The National Football League has called for a diversity lite networking meeting May 23-24 that will exclude white people and limit the number of minorities allowed to attend. Each of the league’s 32 teams will be allowed to send one woman and one minority to the meet-and-greet opportunity.
NFL Senior Vice President Jonathan Beane, the league’s chief diversity and inclusion officer, issued a memo informing the teams about the event. He said it “aims to provide senior women and minority high potential coach or player personnel exposure to owners across the league to develop direct connections. Conversely, providing owners the ability to engage with new prospects in a natural and personal way without violating Anti-Tampering rule policies.”
Sure sounds “natural.”
The event comes a couple months after Seattle Coach Pete Carroll’s remarks last month (see above photo) that NFL owners should “stop living in their own universe” and get used to minority coaches that don’t look like them.
The league last week sent out a memo to all clubs announcing that 32 “diverse, prospective club-nominated head coach and general manager prospects will have networking opportunities with club and league office executives” at the NFL’s spring meeting May 23 and 24.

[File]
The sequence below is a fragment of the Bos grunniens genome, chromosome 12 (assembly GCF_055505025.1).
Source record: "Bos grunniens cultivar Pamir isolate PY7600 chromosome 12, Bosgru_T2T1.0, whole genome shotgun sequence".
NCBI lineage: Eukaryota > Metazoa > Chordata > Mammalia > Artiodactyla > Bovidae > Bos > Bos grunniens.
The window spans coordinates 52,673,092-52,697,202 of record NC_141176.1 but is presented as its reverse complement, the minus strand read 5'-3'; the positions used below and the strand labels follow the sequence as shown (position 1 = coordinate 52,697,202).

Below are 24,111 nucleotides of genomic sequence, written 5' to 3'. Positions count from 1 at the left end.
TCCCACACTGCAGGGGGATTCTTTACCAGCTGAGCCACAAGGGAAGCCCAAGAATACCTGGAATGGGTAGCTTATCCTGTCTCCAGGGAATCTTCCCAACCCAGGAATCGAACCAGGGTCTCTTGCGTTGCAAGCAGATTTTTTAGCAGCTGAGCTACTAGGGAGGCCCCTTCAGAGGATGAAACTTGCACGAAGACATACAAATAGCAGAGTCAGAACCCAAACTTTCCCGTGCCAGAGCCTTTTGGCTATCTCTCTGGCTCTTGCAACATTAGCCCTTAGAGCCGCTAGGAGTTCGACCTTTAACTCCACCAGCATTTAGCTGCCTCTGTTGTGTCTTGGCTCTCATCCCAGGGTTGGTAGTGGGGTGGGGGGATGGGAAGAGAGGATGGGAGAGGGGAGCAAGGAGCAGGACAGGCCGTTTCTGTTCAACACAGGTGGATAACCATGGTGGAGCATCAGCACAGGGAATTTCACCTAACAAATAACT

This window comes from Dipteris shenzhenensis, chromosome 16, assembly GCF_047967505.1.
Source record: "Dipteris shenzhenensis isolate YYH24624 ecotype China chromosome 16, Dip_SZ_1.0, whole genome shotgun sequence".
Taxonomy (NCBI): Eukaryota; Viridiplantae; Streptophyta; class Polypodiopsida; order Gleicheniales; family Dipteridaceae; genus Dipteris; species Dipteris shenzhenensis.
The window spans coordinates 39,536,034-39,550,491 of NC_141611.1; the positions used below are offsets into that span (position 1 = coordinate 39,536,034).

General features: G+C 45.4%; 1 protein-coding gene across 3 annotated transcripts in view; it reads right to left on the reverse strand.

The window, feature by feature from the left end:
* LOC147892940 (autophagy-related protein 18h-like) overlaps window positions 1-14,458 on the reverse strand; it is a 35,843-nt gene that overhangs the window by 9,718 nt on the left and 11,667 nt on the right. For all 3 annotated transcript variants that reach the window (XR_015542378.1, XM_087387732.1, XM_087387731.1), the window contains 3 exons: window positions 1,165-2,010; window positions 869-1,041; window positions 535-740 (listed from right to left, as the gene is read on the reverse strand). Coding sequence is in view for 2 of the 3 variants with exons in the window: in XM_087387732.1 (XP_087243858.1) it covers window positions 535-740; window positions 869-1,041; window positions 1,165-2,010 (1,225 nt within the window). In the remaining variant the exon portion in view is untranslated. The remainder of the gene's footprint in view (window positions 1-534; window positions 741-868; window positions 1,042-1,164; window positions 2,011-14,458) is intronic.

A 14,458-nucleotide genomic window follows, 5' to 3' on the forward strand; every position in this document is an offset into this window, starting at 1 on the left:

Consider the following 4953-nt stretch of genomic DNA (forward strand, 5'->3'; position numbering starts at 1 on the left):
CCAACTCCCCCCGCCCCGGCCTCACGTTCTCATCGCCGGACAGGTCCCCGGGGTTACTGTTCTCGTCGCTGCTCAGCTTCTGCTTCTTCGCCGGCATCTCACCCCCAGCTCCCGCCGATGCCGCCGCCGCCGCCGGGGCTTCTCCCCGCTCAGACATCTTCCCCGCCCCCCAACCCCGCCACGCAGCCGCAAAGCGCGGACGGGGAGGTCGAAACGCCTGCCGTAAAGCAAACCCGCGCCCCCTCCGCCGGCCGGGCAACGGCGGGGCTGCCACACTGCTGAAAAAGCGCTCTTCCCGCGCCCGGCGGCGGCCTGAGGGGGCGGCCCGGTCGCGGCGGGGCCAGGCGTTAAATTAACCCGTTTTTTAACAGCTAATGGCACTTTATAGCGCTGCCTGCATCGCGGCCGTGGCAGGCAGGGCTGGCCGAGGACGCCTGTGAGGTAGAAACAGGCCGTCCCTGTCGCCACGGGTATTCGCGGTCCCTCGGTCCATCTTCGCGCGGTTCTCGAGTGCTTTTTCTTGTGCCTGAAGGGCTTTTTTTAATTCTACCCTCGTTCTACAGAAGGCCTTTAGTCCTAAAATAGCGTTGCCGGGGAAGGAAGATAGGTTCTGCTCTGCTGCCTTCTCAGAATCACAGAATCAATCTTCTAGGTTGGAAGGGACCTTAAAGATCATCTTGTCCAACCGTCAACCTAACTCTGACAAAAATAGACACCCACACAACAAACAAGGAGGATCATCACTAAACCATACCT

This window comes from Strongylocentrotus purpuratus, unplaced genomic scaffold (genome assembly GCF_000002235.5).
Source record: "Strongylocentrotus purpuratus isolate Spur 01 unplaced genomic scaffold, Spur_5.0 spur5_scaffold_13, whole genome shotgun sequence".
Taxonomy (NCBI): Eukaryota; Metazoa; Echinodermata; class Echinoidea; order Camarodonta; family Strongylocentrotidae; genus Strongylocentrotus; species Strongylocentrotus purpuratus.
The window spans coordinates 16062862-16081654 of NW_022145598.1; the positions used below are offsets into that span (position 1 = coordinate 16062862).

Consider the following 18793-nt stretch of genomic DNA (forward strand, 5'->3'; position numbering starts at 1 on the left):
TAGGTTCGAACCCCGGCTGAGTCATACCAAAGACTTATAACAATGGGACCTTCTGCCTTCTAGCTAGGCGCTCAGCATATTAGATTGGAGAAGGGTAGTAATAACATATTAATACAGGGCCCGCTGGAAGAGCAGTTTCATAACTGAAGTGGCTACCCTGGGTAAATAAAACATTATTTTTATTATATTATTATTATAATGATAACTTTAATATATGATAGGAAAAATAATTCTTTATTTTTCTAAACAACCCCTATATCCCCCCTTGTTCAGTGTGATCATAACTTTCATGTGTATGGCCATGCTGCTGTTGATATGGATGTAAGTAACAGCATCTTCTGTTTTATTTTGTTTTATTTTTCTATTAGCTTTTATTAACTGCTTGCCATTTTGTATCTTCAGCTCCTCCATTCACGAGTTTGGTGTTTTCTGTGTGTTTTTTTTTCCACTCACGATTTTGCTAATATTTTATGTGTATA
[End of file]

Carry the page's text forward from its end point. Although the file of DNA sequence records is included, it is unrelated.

The 64 people attending the event will be selected by the 32 teams and will be individuals considered as having head coaching or general manager potential.
White people are ineligible to attend. Since the number of people each team gets to nominate is only two, that means other minorities may be excluded as well. Each team is basically going to rank its pecking order of diversity in determining who gets to attend the meet-and-greet and who doesn’t. So this is really more about quotas than about true diversity.
The Outkick blog contacted high-ranking assistant coaches “with aspirations of career advancement,” and an angry white coach criticized Coach Carroll for what his remarks set in motion.:
I’m sure Pete is coming from a good place. But I’ve never met an NFL owner besides the guy who signs my paycheck, and I’m not even sure he remembers my name all the time.
I’d like to network with a bunch of rich guys, too. But my understanding is Carroll didn’t suggest white guys like me could go hang out with these owners because I’m white.
An anonymous general manager called the meet-and-greet “fantasyland stuff.”
Despite the controversy, the National Football League regards the upcoming event “as a positive step” and “part of its ongoing commitment to diversity of coaches and front office personnel …” said Outkick’s Armando Salguero.
Salguero also wrote that the NFL is hoping this attempt to promote diverse hiring for key positions will result in more minorities and women gaining powerful leadership positions.
Make that diversity lite.
This content was originally published here.